Summary of the proposal

There are many negative stereotypes about civil servants. They are called lazy or incompetent. But are such stereotypes universal? And what are the effects of stereotyping? This project investigates stereotypes of civil servants in three countries. It also studies how civil servants (in)effectively cope with stereotyping.”’

Based on NWO VIDI Grant, 016.Vidi.185.017

Note: The text below is based on a press release by Utrecht University.

Students become civil servants

This research perfectly suits the Utrecht University School of Governance. “We train students who will become civil servants or who will otherwise work for the public good. So it is only natural and logical for us to want to investigate what people think about civil servants. “The stereotypical way many people in the Netherlands think about civil servants can have a selection effect. For example, ambitious people may not opt for a job in government because they too, now think negatively about civil servants. It can also become a self-fulfilling prophecy: civil servants may work less hard, if they are often portrayed negatively. I am also curious about how people think about the various types of civil servants. How you think about a police officer may differ form that of a policy maker.Calling civil servants ‘lazy’ can become a self-fulfilling prophecy: civil servants may work less hard, if they are often portrayed negatively.

To date, there is only a handful of research on the subject of stereotypes of lazy bureaucrats.  These publications are often by American scholars taking a normative stance, arguing that it is unjustified that civil servants are bashed. I argue that the subject deserves further investigation for several reasons. First, because negative stereotypes can have big consequences; talented professionals may find it less attractive to become an official. Secondly, it is misleading to rely solely on American research, stereotypes can differ greatly in different countries or different groups of people in one country.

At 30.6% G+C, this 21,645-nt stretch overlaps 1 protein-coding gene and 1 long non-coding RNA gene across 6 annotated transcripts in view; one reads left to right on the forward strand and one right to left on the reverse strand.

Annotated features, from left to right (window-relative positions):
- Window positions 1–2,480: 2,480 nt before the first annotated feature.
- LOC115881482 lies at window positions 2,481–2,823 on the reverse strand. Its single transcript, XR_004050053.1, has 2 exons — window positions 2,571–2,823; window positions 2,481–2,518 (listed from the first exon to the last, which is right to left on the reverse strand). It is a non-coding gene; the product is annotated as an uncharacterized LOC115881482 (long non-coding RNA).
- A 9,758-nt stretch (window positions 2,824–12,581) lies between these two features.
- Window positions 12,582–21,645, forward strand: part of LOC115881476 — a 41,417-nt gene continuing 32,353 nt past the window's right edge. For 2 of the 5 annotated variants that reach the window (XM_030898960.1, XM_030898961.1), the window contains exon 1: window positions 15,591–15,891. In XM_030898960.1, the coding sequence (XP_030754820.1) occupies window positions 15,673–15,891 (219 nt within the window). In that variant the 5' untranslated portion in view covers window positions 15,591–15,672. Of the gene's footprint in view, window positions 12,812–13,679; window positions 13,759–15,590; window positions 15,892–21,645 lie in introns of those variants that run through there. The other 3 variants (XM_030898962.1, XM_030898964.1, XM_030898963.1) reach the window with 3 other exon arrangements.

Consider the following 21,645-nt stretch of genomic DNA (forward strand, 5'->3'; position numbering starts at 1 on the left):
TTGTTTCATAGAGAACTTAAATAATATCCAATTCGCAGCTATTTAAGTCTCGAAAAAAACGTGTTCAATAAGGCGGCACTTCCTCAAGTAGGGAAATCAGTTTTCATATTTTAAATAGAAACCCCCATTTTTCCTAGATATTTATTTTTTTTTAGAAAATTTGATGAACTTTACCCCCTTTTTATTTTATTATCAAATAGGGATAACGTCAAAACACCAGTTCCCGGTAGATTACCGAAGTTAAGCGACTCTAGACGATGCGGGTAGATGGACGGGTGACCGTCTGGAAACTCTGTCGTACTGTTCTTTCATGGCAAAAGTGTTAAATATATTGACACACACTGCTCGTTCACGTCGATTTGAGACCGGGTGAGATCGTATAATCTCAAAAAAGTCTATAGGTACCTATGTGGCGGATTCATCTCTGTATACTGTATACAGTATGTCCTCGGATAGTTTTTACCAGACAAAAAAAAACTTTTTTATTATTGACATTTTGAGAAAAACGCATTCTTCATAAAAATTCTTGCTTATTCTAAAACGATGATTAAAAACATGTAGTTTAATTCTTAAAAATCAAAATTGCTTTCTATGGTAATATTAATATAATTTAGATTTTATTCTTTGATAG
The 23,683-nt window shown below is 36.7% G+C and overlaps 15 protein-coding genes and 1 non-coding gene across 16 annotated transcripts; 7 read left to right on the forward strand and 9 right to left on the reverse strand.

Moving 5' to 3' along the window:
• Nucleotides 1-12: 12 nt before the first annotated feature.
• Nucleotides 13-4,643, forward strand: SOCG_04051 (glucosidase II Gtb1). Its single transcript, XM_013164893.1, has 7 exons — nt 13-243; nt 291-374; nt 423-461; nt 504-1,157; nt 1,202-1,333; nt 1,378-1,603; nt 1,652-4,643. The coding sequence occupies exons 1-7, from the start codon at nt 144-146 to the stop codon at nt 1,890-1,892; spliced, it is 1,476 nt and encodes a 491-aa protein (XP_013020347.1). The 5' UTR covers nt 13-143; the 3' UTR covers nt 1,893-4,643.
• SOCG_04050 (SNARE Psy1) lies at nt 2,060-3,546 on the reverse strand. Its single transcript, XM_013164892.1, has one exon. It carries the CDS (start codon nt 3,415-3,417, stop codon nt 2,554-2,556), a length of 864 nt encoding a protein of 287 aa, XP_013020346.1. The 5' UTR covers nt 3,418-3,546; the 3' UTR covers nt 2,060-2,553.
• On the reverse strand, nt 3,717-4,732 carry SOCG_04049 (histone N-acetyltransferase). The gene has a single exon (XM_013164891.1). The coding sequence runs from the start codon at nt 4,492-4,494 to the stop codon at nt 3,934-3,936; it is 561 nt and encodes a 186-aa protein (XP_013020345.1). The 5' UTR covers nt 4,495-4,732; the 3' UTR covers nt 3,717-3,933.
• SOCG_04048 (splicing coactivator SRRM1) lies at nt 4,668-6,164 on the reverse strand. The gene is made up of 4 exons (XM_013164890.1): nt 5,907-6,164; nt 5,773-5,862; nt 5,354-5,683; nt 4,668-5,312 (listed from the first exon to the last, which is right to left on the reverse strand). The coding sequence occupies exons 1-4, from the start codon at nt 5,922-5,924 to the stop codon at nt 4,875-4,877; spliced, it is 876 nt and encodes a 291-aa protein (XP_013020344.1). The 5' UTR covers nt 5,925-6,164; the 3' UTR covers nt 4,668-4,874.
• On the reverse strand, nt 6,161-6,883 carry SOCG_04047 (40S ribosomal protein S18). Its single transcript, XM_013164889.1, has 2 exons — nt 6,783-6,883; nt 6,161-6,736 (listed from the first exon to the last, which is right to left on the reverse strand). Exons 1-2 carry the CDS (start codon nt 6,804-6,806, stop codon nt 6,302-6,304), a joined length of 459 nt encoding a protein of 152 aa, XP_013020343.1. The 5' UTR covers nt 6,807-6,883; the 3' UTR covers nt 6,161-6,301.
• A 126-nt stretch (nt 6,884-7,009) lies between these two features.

Three countries, different opinions

I will carry out a systematic, comparative study of stereotypes surrounding civil servants in three countries: the Netherlands, South Korea and Canada. I chose these three countries because the population is expected to judge officials differently. South-Korea (possibly generally positive stereotypes), The Netherlands (generally negative stereotypes) and Canada (in between). It will be an interdisciplinary study using multiple methods. It will combine insights from public administration and psychology – Behavioral Public Administration – and make use of population surveys, qualitative research and experiments.

The research will take five years. We will be working on it together with the Canadian professor Etienne Charbonneauthe South Korean professor M. Jae Moon, and Utrecht University colleagues dr. Stephan Grimmelikhuijsen, dr. Robin Bouwman, and Noortje de Boer. The three PhD students are Isa Bertram, Sheeling Neo, and Gabriele Szydlowski. All will be primarily located at Utrecht University, but research visits will be made to Canada and South Korea.


Tummers, L.G. (2019). Public Sector Stereotypes. EGPA Conference Belfast. In preparation for journal submission.

At the moment, we are developing our large scale survey on stereotypes of civil servants in the Netherlands, Canada, and South-Korea.